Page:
Web 2.0, mobile computing, e-assessment and support for multimedia and lecture capture are identified as the leading new demands on institutional support.  Staff development, resourcing (time and money), technical infrastructure and specialist support staff reflect the key challenges in meeting these new demands, with staff development, strategies/policies and support staff seen as the primary remedies – echoing similar responses to the 2008 Survey.

Support and outsourcing

There has been an increase in the average number of units which support TEL across an institution, up from 2-3 units in 2008 to 3-4 units in 2010. This can be explained by an increase in local devolved support units, much of this in conjunction with central units.

Overall there has been a reduction in the mean number of staff supporting TEL and the location of support staff has changed. In particular we have seen a decrease in the mean number of staff in IT Support units and Educational Development Units, and an increase in the mean number of staff located in Learning Technology Support units.

Outsourced provision and support for TEL services is very limited across the sector. It has only really been considered for the provision of student email services and to a lesser degree support for VLEs.

Staff development for support staff

The top three training and development activities promoted to support staff are internal staff development, national conferences/seminars and the ALT events. These activities have seen a slight increase from the 2008 results. There has been a significant decrease in other activities such as attendance at external training courses and international conferences.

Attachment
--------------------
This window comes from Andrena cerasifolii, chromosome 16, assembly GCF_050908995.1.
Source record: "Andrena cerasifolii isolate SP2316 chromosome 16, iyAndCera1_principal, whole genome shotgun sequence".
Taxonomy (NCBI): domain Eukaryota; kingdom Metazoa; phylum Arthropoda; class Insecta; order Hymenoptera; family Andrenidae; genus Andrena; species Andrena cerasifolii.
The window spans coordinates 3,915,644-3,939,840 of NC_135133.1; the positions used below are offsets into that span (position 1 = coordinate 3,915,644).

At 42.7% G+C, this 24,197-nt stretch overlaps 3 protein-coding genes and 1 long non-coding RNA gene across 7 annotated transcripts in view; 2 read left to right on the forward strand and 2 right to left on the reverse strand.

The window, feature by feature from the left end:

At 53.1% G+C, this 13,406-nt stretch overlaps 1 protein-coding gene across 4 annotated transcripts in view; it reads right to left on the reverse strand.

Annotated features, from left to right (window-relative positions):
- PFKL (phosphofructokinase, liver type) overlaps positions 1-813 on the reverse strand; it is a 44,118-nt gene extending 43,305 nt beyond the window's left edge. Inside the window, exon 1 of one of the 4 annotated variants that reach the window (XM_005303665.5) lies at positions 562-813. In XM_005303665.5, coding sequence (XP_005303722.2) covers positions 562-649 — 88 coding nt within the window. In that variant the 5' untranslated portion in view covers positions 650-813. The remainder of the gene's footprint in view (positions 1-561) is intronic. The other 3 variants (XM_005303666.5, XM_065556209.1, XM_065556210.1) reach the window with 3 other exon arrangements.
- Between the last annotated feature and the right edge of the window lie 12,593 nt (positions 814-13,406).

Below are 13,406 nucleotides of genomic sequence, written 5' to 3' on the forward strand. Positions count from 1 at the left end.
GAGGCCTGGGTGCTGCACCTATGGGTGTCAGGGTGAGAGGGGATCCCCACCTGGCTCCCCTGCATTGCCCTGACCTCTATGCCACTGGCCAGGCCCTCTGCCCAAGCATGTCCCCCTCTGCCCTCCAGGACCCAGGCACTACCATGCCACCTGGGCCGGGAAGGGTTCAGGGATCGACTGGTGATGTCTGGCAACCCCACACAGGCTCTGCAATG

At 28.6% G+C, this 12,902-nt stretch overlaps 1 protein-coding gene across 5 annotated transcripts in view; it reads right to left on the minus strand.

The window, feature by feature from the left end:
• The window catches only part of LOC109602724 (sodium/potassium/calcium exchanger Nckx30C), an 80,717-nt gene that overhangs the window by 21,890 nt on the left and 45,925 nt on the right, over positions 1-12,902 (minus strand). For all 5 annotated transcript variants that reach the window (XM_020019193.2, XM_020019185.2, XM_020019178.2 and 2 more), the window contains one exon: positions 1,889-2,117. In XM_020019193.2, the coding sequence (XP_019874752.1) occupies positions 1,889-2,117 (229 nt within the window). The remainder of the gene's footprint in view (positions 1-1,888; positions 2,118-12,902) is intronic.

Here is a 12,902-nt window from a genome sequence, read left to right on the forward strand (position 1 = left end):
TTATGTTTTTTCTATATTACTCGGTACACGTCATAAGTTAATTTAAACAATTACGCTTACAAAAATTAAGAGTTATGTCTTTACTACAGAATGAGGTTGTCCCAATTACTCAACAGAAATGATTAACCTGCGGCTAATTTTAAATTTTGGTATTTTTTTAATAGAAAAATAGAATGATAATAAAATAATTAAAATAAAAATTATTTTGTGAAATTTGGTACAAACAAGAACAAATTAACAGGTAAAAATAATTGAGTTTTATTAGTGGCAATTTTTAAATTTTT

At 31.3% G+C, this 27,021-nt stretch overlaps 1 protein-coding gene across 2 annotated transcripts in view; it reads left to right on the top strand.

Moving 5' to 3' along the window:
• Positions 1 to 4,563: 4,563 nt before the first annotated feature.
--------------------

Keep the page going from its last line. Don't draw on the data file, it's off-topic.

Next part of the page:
Through the case studies we identified that TEL is now typically included in Postgraduate Certificate courses and some institutions are now offering Masters and PhD programmes in TEL. Support staff are encouraged to study for the Postgraduate Certificate and other accredited schemes such as CMALT.

Conclusion

The full report on the survey results for 2010 will soon become available, and this will be posted to the Surveys page of the UCISA website, where you can also view previous reports for the 2001, 2003, 2005 and 2008 surveys.

In closing, the Academic Support Group would like to thank all institutions which completed the 2010 Survey and that have continued to support this initiative over the years. We would also like to thank the JISC for their sponsorship of the survey work. We look forward to publishing the full report and sharing the results with you in due course.

If you would like to find out more about the UCISA Academic Support Group or would be interested in joining the group and possibly being involved in any future surveys, please see the Academic Support Group website.

Extracts taken from an article originally published in UCISA Update September 2010. Reproduced with permission from UCISA.

Tom Browne
Education Research and Evaluation Advisor
University of Exeter

Roger Hewitt
eLearning technologist
University of Manchester

Martin Jenkins
Academic Manager, Centre for Active Learning
University of Gloucestershire

Julie Voce
E-Learning Services Manager
Imperial College London

Richard Walker
E-Learning Development Team Manager
University of York

Hennie Yip
Head of Technology Enhanced Learning
University of Salford